The plastic skeletons were designed by CAD software (Autodesk Inventor Professional 2019; Handles were designed on both ends of the geometric part. The geometry of the skeleton excluding the handles had a width of 24.5 mm, length of 60 mm, and thickness of 2 mm (Figure S1a). The functional geometries (auxetic, offset rectangle, and honeycomb) were designed by changing the angle (θ = 40°–140°) of the joints (Figure S1b). All interconnects have a width of 0.5 mm. A spacer was designed around the exterior of the skeleton to fix the skeleton in the middle of the matrix and maintain a total composite thickness of 4 mm and was removed prior to sample testing. These designed skeletons were 3D printed (AGILISTA-3000, Keyence Co.). After printing, the skeletons were washed in deionized water to remove the support material and dried.

Composites fabrication

To make the composite, skeletons with an integrated spacer were placed on a glass plate. The silicone rubber precursor solution was prepared by mixing the two silicone components at a mix ratio of 1:1 in a vacuum mixer ((ARV-310, Thinky Co.), 2000 rpm, 30 kPa, 2 min). After mixing, the solution was poured into the mold and the glass plate was placed on a level table in air at 25 °C for 2 days to cure the silicone. After that, the sample was cut to specific dimensions (L0 × w0 × t0 = 60 × 27 × 4 mm3) using a laser cutter (PLS4.75, Universal Laser Systems). For the pristine silicone rubber (matrix), the samples were prepared with the same formulation and polymerization conditions as those of the composites for the mechanical tests in the absence of the plastic skeletons.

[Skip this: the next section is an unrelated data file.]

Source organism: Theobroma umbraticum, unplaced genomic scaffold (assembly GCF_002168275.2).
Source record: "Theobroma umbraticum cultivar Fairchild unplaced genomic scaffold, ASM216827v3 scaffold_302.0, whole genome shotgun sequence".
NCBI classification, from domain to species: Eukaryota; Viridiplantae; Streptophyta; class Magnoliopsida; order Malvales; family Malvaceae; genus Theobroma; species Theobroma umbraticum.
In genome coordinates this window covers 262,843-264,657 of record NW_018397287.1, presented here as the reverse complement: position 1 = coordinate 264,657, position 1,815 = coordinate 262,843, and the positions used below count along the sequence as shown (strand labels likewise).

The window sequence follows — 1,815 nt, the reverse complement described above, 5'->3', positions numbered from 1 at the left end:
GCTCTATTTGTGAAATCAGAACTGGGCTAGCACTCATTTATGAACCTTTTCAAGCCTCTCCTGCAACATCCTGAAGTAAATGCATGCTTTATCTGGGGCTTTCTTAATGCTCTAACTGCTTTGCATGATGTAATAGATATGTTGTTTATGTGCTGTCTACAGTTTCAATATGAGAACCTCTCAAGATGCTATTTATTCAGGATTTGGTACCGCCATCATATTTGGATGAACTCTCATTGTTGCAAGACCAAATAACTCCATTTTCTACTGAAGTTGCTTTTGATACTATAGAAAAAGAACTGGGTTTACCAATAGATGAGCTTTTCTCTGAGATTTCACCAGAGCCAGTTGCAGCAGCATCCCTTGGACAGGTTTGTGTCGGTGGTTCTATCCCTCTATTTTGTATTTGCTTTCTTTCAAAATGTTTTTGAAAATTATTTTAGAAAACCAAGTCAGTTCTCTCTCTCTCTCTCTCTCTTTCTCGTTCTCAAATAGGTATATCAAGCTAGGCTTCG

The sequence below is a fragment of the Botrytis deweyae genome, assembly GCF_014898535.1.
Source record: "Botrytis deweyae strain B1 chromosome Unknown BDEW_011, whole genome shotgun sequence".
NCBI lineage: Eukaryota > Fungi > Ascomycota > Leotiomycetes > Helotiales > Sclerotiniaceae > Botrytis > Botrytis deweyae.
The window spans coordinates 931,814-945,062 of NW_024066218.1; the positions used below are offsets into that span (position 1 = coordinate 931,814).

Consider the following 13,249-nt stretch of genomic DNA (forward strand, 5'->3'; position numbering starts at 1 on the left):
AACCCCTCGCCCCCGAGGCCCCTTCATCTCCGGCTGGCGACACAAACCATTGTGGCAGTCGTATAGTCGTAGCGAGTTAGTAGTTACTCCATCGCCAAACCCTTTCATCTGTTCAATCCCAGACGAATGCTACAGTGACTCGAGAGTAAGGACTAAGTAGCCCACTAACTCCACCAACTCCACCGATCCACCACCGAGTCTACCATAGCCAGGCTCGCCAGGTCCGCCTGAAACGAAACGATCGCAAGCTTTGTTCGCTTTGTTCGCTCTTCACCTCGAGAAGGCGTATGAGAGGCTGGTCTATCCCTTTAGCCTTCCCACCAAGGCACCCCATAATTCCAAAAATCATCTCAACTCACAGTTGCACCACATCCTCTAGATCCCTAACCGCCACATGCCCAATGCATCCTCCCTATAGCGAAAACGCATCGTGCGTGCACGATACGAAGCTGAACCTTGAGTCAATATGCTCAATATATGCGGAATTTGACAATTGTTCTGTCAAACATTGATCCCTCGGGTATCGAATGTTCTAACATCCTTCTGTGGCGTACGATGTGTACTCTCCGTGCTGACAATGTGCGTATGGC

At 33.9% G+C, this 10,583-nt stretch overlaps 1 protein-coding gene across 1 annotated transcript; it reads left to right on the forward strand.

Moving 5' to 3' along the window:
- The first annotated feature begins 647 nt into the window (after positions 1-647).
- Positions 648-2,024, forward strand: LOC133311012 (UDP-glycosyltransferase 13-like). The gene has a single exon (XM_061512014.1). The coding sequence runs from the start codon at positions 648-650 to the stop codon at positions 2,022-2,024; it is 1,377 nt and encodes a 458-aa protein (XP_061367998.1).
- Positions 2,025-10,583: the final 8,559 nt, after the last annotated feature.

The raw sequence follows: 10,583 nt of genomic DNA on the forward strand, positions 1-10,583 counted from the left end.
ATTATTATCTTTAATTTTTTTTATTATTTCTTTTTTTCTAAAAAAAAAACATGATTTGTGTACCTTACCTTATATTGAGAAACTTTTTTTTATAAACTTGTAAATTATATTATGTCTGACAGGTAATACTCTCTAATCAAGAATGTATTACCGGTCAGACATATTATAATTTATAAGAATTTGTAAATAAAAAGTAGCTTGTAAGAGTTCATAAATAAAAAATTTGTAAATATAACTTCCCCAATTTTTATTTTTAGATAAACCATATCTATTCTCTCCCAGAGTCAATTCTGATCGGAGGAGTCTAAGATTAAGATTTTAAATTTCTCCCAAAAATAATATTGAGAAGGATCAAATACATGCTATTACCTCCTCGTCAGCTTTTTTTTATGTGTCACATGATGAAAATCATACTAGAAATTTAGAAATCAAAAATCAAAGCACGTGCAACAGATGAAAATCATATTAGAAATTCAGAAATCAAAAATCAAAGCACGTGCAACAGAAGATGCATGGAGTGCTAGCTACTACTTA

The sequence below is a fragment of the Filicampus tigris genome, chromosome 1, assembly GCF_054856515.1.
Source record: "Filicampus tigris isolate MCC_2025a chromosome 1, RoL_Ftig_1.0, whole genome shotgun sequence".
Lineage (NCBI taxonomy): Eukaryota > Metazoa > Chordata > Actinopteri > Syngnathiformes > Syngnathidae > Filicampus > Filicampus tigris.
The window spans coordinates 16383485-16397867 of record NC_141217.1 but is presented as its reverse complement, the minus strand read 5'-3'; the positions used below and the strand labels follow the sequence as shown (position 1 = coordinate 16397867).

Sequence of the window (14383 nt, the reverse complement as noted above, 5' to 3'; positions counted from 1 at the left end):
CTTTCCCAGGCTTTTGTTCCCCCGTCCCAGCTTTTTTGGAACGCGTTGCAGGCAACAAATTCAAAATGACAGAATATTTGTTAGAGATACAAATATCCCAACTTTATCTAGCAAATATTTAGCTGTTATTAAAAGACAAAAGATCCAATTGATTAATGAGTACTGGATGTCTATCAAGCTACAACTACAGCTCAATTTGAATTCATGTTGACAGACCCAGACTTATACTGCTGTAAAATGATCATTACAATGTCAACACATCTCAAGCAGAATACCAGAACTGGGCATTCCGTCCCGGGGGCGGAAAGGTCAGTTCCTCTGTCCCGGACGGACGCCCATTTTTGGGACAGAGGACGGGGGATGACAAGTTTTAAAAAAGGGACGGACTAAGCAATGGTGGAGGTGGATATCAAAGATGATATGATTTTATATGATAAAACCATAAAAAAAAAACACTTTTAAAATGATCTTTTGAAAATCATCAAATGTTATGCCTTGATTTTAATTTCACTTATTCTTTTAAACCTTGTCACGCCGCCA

Mechanical testing

Tensile test

Uniaxial tensile testing was performed on the composites, pristine silicone rubber (matrix), and the neat skeletons using a tensile-compressive tester (Instron 5965 type universal testing system). All samples were stretched along the length direction at an extension rate of 100 mm/min at room temperature. Stretch ratio, λ, is defined as L/L0, where L0 and L are the length of the sample before and during elongation, respectively. All stretching experiments were recorded visually with a video camera (Panasonic VX985M).

Cycle test

Cyclic loading/unloading tensile tests were performed on the composites, pristine matrix, and neat skeletons using a tensile-compressive tester (Instron 5965 type universal testing system). All samples were stretched to a stretch ratio of λ = 1.083 at a velocity of 100 mm/min. Then, samples were returned to the initial displacement immediately at the same velocity as stretching. This process was repeated 5 times for the samples.

Circular polarized imaging system

To observe the stress distribution during deformation and fracture of the samples, a homemade circular polarizing imaging system was combined with tensile testing. A white lamp and a video camera were set in front of and behind the sample, respectively. Two pieces of circular polarizer films were fixed, respectively, on the white lamp and video camera. The video camera recorded the shape and isochromatic images of the samples during stretching. This simple method allows us to qualitatively visualize the stress distribution of the samples during deformation.